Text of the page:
Cycle A 4th Sunday of Easter

 Acts 2:14, 36-41; 1 Pet 2:20-25; Jn 10:1-10

Once in a war torn village a missionary priest was trying to give a little comfort by serving the wounded. He came across an old woman who was severely wounded. He administered first aid to her, and hospitalized her. When she came to her senses she enquired as how she had reached there. The missionary was at her bed side with a smile. He visited her daily and enquired about her condition. She was fascinated with the work of the young man and asked him, what prompted him to do that sort of service. He told her about the life of Christ. The woman exclaimed! “Why had I to wait for 60 years to hear of this good news?”

Today this question is addressed to each one of us by many people, where the message of Jesus has not reached. As Christians it is our duty to share the good News, the wonderful that Jesus has done for the mankind. The first reading, from

the Acts of the Apostles gives a summary of the whole gospel message: who Jesus is, how he saves us, and how we should respond. Peter tells the people: “You crucified your God and Messiah, but he has risen from death and offers you forgiveness of your sins and you will receive the gift of the Holy Spirit.” 

In today’s Gospel, by means of two brief parables Jesus reveals Himself   as a selfless, caring “shepherd” who provides his sheep protection.  He calls his own sheep by name and leads them out. To call someone by name is to accept his identity. But   this is almost alien to the modern life style. W H Auden in his poem “The Unknown Citizen “describes how the modern man is seen in the society. The unknown citizen is identified only by a combination of letters and numbers "JS/07/M/378". His name is not important, so he is just identified as a mere number. But God’s relation to man is something different. God called man by name. He called Adam by his name. When Abraham received his call he heard the name pronounced by God. When Moses approached the burning bush, he heard his name from God. Jesus affirms that he knows his sheep by name.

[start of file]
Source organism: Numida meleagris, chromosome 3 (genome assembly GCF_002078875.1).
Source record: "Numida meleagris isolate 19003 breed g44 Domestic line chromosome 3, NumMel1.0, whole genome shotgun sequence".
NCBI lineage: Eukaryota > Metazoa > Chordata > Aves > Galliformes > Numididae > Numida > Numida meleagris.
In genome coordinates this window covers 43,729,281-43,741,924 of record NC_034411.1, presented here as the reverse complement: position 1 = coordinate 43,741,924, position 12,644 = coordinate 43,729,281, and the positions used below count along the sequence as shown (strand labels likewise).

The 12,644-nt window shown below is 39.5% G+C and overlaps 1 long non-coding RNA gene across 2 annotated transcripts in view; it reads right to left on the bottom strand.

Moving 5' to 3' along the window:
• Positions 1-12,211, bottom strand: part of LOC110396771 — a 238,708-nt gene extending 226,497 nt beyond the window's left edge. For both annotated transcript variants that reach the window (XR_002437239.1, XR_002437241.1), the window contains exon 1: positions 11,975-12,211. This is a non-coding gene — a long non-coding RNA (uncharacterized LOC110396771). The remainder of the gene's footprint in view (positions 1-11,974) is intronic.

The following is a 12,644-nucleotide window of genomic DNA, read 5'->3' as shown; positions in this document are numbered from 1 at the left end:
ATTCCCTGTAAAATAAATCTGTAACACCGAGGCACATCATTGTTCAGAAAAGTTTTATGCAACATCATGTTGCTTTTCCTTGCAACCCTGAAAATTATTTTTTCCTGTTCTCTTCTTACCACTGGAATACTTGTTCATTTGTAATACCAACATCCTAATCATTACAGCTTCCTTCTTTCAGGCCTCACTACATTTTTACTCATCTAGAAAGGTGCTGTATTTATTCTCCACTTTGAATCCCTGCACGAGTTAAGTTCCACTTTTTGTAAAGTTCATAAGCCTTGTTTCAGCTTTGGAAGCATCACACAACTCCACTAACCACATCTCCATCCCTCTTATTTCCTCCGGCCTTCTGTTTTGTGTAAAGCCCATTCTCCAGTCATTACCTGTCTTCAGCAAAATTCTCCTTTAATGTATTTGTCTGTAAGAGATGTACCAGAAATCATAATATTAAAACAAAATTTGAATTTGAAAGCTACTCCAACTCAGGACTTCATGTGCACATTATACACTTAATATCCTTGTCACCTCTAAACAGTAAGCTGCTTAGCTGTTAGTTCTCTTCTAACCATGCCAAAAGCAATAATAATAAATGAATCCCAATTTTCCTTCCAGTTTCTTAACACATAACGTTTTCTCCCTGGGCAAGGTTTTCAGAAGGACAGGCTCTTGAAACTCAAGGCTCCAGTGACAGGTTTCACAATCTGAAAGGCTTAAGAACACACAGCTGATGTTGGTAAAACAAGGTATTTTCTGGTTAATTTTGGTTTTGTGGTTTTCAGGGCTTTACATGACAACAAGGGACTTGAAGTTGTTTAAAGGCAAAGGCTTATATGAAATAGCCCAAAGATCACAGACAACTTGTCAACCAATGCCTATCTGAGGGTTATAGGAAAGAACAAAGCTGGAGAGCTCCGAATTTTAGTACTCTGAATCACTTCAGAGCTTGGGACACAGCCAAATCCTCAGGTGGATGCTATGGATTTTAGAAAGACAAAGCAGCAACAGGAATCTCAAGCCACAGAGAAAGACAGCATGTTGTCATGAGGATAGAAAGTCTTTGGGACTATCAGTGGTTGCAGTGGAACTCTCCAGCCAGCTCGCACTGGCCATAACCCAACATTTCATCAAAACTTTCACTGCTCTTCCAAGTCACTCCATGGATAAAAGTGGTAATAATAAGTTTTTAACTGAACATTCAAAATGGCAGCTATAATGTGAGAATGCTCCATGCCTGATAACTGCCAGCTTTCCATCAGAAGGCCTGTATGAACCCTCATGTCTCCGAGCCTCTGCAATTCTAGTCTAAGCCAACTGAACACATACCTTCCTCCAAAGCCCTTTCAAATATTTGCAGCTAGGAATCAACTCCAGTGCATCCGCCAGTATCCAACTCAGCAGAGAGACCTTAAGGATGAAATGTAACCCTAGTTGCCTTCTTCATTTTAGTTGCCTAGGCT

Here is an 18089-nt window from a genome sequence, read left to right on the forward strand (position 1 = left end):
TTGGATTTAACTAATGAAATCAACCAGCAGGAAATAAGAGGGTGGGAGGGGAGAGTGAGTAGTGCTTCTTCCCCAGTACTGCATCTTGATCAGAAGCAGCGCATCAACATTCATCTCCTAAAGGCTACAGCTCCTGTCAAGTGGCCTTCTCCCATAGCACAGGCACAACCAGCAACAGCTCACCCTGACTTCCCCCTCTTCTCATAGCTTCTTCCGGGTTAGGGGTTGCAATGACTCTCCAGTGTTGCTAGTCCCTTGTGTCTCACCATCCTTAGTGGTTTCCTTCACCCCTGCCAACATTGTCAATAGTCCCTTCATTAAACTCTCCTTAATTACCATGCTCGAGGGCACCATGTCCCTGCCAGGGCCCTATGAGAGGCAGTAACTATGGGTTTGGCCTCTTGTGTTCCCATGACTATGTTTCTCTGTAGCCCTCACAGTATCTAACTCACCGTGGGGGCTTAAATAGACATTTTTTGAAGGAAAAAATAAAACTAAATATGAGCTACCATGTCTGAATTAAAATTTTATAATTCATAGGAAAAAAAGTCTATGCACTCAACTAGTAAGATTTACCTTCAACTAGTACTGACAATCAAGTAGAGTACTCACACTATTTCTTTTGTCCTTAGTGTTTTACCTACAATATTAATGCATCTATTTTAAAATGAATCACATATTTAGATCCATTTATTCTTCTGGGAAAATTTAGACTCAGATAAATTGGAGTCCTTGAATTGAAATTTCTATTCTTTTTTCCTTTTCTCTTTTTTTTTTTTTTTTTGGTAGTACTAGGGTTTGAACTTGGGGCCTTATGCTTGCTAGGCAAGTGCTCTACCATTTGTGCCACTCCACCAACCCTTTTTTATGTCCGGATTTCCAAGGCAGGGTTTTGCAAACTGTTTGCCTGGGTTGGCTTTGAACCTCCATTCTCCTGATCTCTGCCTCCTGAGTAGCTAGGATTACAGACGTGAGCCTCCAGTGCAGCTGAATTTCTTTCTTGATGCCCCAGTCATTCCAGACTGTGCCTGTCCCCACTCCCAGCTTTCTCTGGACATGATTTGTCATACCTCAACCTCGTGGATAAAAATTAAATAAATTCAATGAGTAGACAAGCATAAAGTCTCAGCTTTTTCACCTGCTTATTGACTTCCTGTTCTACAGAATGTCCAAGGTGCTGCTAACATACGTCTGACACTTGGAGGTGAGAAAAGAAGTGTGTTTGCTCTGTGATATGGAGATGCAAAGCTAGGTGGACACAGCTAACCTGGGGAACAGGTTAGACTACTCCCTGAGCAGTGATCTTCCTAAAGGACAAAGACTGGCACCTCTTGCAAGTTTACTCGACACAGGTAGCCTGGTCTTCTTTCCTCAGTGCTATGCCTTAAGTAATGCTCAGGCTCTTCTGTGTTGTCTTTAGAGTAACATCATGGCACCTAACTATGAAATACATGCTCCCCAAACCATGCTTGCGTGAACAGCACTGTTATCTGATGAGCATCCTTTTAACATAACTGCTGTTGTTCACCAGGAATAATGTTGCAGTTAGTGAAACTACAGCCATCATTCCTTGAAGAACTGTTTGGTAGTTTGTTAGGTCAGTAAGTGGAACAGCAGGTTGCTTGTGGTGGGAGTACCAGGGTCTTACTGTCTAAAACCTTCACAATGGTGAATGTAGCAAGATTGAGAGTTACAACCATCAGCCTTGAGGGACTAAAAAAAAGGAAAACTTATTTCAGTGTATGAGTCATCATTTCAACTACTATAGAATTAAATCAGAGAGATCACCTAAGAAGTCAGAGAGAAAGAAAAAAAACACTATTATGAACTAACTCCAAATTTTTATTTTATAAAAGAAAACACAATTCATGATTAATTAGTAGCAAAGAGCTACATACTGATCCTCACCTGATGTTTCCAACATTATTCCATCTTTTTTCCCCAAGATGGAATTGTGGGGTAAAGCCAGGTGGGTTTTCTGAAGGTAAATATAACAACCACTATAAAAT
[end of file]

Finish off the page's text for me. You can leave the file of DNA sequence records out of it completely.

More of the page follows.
To know the name of   others is something great. There have always been people with a good memory for names: Napoleon knew thousands of his soldiers by name.  James A. Farley claimed he knew 50,000 people by their first name.  Charles Schwab knew the names of all 8,000 of his employees at Homestead Mill.  Charles W. Eliot, during his forty years as president of Harvard, earned the reputation of knowing all the students by name each year. 

Tony Campolo tells the story of a particular census taker who went to the home of a rather poor family in the mountains of West Virginia to gather information. He asked the mother how many dependents she had. She began, "Well, there is Rosie, and Billy, and Lewella, Susie, Harry, and Jeffrey. Then the census taker said, "No, ma'am, I don't need their names, I just need the numbers." To which the old woman replied, "But I don't know them by numbers. I only know them by name." In today’s gospel Jesus the good shepherd, too, says the same. “I know my sheep by their name.”

When Peter preached about that great leader, who knew his followers by name, and who led his followers by example, thousands of people accepted him as their leader. Today, if we fail to   announce the message of Jesus, the question of the old lady will be repeated from several mouths, “Why had I to wait for this Good News for so long?”

This Sunday is known as Good Shepherd Sunday. Today, the Church calls us to reflect on the meaning of God's call and to pray for vocations to the priesthood, the diaconate and the consecrated life, reminding us that the entire Christian community shares the responsibility for fostering vocations. Our parish and our society can foster vocations only if we have good Christian families, where Christian values are cherished. We can have vocations only if our young men and women are given a chance to understand and experience the fundamentals of Christian life. Hence, our young men and women should be encouraged to participate in activities of the parish, and they should be inspired to accept the invitation of Jesus to continue His work.       

Today priests and those who lead a consecrated life, face many challenges. It is our duty to stand by them and strengthen them with our prayers.

May Jesus bless our parish with more and more vocations.